Calls for the UK to clamp the brakes on its easing of lockdown restrictions are getting louder. When asked in a survey recently, 71 percent of GPs said the UK is opening up too quickly. The calls to rethink how the UK reopens are bound to get shriller in the wake of the tragic news that a 13-day-old baby has died due to COVID-19 complications.
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The child had no underlying health conditions.
The youngster’s death is a chilling reminder that COVID-19 still poses a grave threat and it does not discriminate.
It is also a reminder that we do have a degree of agency over the virus.
By recognising the warning signs if and when they appear, you can take steps to self-isolate and reduce the risk of spreading the virus.
How to spot it
The NHS highlights a high temperature, loss of smell and a new, continuous cough as the main warning signs.
It has also become apparent that the list extends beyond these main symptoms.
According to Paul Garner, professor of infectious diseases at Liverpool School of Tropical Medicine, the virus can also reveal itself in your hearing.
Professor Garner has been logging his battle with COVID-19, the effects of which have been plaguing him for months, in the BMJ.
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Writing in the journal, Prof Garner reported being hit with a wave of symptoms, which included “rising in the ears”.
This is not the only ear-related symptom that has been reported.
Connor Reed, a resident of the Chinese city of Wuhan, is believed to be one of the first Brits to have caught coronavirus.
Connor revealed he experienced pressure in the ears that make them feel “ready to pop”.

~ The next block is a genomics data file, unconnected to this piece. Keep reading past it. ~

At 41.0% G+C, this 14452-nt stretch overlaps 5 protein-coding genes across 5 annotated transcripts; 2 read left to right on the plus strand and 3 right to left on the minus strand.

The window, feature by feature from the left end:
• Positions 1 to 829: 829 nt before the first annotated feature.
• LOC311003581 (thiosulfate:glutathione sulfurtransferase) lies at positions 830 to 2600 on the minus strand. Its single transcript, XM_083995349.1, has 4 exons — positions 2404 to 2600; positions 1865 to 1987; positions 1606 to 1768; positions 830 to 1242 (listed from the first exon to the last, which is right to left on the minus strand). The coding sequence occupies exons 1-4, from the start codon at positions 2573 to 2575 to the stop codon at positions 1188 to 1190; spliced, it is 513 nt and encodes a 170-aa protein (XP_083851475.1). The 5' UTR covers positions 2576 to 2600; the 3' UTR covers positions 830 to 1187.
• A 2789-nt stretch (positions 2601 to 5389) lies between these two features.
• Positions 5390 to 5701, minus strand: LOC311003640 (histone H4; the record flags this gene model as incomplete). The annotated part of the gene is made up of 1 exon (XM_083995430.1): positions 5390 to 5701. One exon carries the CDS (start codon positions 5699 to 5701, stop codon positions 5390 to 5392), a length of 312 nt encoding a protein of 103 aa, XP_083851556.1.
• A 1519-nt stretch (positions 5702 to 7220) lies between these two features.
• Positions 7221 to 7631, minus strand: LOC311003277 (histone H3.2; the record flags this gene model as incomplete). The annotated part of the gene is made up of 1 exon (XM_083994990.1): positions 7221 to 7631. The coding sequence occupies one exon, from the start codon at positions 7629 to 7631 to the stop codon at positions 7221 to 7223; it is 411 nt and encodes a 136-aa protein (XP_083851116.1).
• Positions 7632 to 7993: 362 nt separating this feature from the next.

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But unlike Connor, you shouldn’t be pushing cotton buds into your ears to try and relieve the pressure – you’ll end up doing more harm than good.
Because many of the virus’ symptoms are flu-like, this ear pressure is most likely to be caused by clogged up tubes in your ear thanks to all the nastiness of a virus inside your system.
More scientifically speaking, when the Eustachian tube (leading between your inner and middle ear) becomes clogged, you can feel fullness and pressure in your ear, as well as some muffled hearing and sometimes even earache.
These ear congestion symptoms can also be caused by problems in your middle ear or the ear canal that affects the eardrum.
What should I do if I recognise the symptoms?
According to the NHS, you should self-isolate for seven days if you recognise the symptoms.
This means you must not leave your home or have visitors.
Anyone you live with, and anyone in your support bubble, must also self-isolate.
You should also get a test to check if you have coronavirus as soon as possible, advises the NHS.
It adds: “Anyone you live with, and anyone in your support bubble, should also get a test if they have symptoms.”
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